Roadtrip from Michigan to The Grand Canyon in June. Help me make it awesome!
April 11, 2012 7:21 AM   Subscribe

Looking for activities and places to stop on the way to the Grand Canyon in June.

I'm taking my 11YO and 14YO boys on a road trip to The Grand Canyon in June. We're probably leaving the day after school gets out and will be gone at least two weeks.

PWe're starting to put together the itinerary & I thought I'd ping the hive to identify places to stop along the way, as well as things to do in and around the canyon.

About us.

We'll be camping as much as possible along the way. The one stop we want to make on the way is to see the St. Louis Arch, even if it's only for 15 minutes. Other than that the itinerary is blank.

We'd like to do some gold prospecting or gem prospecting, ala Hiddenite, on the way, but am not sure where to look. We love to camp in places with swimming. We definitely will be hiking to the bottom of the canyon & have tossed around the idea of a couple day rafting trip. We like fossils, nature, wildlife & quirky tourist stops as opposed to malls, arcades, & fine dining. We like to camp in National Parks.

So please, give us your best suggestions for places to see along the way. Bonus for gold prospecting and gem prospecting locations.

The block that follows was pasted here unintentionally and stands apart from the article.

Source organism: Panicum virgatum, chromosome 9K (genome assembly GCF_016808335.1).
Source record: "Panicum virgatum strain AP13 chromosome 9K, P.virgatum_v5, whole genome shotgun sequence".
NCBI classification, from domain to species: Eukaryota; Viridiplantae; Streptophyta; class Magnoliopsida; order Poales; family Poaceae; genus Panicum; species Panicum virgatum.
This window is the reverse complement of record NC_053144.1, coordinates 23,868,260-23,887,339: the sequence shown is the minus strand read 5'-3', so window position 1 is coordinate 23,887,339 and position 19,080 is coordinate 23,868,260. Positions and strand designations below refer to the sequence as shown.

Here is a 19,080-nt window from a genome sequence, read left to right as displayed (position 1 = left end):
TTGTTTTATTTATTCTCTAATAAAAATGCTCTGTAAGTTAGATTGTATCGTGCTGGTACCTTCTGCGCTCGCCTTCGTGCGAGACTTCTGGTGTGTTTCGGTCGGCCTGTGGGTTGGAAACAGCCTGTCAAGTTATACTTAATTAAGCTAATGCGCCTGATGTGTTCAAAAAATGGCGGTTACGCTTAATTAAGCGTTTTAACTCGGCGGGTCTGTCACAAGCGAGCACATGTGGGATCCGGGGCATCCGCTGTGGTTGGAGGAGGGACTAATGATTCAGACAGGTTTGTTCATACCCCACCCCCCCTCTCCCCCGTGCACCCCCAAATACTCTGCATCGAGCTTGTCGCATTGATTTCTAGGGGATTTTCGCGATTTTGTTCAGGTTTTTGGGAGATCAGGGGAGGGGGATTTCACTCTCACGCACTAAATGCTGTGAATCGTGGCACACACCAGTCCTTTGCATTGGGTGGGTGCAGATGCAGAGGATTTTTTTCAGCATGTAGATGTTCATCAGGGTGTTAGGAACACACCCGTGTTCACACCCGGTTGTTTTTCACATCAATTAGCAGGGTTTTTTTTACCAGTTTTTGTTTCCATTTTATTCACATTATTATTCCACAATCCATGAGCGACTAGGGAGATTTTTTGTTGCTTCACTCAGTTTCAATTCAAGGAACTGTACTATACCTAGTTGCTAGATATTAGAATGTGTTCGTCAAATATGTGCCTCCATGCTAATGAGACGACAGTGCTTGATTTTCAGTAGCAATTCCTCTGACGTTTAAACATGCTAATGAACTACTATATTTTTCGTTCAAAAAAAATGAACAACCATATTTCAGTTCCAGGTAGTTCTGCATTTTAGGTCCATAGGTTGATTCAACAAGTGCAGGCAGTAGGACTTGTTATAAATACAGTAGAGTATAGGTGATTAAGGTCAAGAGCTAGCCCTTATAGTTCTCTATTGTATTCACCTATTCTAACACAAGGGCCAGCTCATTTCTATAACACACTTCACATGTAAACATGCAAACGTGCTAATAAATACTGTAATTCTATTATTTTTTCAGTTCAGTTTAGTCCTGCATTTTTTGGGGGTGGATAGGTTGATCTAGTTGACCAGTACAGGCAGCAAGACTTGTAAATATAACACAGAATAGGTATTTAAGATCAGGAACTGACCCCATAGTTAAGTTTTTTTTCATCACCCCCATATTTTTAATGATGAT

posted by bricksNmortar to Travel & Transportation around Grand Canyon Village, AZ (10 answers total) 6 users marked this as a favorite
*pulls up chair and sits down*

Poke around this site a bit, and look for the book in hard-copy form in bookstores if you like it. It's a guide that focuses on the smaller two-lane highways, and a couple of the routes they lay out follow your planned itinerary.

In particular, you could follow part of the Mississippi Great River Road itinerary from Illinois down to St. Louis and then join the Rte. 66 route, or just start in Chicago and follow Rte. 66 the whole way. (Note: for the Rte. 66 route it follows the route west-to-east in the book.)
posted by EmpressCallipygos at 7:35 AM on April 11, 2012 [1 favorite]

Where are you coming from?
If you're already planning to stop in St. Louis, and it's more than a day after leaving, I'd recommend you stop a little longer and go to the City Museum. It'll let the kids wear themselves out before the long drive. The rolling hills of the Ozarks are interesting, but once you get into Oklahoma the barrenness of the landscape is suffocating.

The Grand Canyon is kinda out of the way, really. Now that I think about it, are you headed down I44 to I40, or were you planning to go across Kansas to Colorado and head through the mountains? I can make recommendations either route.
posted by notsnot at 7:35 AM on April 11, 2012